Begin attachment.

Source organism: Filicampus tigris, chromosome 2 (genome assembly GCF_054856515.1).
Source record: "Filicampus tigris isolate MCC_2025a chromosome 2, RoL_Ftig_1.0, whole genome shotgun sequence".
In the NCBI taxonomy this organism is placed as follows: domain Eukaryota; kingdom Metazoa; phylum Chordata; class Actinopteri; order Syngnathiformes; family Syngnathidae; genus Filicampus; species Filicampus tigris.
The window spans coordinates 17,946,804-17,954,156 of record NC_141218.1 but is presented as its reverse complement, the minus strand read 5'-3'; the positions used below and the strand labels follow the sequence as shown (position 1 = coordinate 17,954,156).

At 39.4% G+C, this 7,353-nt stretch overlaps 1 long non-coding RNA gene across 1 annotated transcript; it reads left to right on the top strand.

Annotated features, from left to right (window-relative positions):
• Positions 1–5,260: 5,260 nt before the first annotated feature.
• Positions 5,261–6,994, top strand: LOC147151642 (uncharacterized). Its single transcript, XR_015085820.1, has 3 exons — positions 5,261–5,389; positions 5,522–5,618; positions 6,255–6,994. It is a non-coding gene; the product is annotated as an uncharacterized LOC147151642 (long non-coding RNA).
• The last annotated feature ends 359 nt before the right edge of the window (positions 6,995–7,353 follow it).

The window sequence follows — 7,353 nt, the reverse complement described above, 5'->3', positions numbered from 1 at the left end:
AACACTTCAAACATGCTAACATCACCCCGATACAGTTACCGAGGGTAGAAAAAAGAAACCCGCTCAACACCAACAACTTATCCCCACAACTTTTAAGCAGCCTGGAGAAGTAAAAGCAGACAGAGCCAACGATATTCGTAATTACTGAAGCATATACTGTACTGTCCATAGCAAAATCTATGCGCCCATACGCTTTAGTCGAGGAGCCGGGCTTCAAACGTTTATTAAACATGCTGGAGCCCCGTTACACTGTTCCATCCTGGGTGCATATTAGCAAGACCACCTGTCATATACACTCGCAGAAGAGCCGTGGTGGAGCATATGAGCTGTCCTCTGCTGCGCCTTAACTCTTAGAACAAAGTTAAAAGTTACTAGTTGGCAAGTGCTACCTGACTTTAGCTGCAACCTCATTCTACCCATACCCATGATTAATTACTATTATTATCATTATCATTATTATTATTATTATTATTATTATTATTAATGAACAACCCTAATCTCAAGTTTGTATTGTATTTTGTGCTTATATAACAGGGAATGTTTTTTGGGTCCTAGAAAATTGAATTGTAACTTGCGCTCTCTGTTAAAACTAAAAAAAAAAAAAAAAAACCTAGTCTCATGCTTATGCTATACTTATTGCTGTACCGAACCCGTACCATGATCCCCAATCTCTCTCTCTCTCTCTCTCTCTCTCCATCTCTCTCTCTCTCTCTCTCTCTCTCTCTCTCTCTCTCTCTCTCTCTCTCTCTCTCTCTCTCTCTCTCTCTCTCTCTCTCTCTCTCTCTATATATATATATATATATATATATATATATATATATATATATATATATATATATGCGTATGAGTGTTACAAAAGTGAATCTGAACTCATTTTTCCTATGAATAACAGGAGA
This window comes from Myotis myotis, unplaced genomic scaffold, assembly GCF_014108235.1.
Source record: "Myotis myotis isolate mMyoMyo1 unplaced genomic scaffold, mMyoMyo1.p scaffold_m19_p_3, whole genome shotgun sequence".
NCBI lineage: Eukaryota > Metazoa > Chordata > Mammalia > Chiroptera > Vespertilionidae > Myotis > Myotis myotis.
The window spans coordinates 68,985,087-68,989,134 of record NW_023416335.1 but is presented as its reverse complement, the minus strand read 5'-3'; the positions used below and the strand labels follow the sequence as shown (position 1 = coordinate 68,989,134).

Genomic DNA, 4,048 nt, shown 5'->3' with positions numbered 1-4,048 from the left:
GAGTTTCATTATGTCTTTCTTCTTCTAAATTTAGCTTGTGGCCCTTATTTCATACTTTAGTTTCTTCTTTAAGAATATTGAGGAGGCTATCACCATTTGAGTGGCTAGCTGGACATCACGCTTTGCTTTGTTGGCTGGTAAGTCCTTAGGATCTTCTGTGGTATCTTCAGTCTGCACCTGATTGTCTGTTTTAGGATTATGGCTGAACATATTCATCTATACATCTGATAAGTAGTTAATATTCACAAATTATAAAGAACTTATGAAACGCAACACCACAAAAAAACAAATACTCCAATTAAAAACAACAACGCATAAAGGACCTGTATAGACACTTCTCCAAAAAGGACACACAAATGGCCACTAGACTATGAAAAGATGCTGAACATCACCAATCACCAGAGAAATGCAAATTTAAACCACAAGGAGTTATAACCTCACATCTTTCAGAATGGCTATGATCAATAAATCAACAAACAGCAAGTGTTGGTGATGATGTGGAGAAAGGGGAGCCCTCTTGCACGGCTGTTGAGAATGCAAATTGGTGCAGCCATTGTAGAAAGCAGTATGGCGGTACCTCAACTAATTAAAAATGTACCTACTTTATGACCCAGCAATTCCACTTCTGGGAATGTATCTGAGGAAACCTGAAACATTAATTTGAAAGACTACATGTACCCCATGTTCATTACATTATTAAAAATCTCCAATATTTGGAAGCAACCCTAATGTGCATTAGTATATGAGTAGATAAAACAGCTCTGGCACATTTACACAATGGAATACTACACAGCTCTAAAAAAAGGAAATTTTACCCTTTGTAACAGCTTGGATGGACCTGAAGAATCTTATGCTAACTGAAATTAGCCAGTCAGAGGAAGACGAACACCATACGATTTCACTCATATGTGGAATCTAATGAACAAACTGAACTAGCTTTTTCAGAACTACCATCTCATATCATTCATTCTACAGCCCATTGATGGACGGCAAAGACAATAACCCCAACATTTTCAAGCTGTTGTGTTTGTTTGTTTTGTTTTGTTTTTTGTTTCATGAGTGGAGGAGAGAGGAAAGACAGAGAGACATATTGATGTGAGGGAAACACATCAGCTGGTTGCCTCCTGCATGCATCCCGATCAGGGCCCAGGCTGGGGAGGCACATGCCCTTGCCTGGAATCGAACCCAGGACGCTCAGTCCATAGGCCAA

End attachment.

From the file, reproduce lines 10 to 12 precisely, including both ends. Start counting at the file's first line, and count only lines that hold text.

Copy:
The window sequence follows — 7,353 nt, the reverse complement described above, 5'->3', positions numbered from 1 at the left end:
AACACTTCAAACATGCTAACATCACCCCGATACAGTTACCGAGGGTAGAAAAAAGAAACCCGCTCAACACCAACAACTTATCCCCACAACTTTTAAGCAGCCTGGAGAAGTAAAAGCAGACAGAGCCAACGATATTCGTAATTACTGAAGCATATACTGTACTGTCCATAGCAAAATCTATGCGCCCATACGCTTTAGTCGAGGAGCCGGGCTTCAAACGTTTATTAAACATGCTGGAGCCCCGTTACACTGTTCCATCCTGGGTGCATATTAGCAAGACCACCTGTCATATACACTCGCAGAAGAGCCGTGGTGGAGCATATGAGCTGTCCTCTGCTGCGCCTTAACTCTTAGAACAAAGTTAAAAGTTACTAGTTGGCAAGTGCTACCTGACTTTAGCTGCAACCTCATTCTACCCATACCCATGATTAATTACTATTATTATCATTATCATTATTATTATTATTATTATTATTATTATTAATGAACAACCCTAATCTCAAGTTTGTATTGTATTTTGTGCTTATATAACAGGGAATGTTTTTTGGGTCCTAGAAAATTGAATTGTAACTTGCGCTCTCTGTTAAAACTAAAAAAAAAAAAAAAAAACCTAGTCTCATGCTTATGCTATACTTATTGCTGTACCGAACCCGTACCATGATCCCCAATCTCTCTCTCTCTCTCTCTCTCTCTCCATCTCTCTCTCTCTCTCTCTCTCTCTCTCTCTCTCTCTCTCTCTCTCTCTCTCTCTCTCTCTCTCTCTCTCTCTCTCTCTCTCTCTCTCTATATATATATATATATATATATATATATATATATATATATATATATATATATATGCGTATGAGTGTTACAAAAGTGAATCTGAACTCATTTTTCCTATGAATAACAGGAGA
This window comes from Myotis myotis, unplaced genomic scaffold, assembly GCF_014108235.1.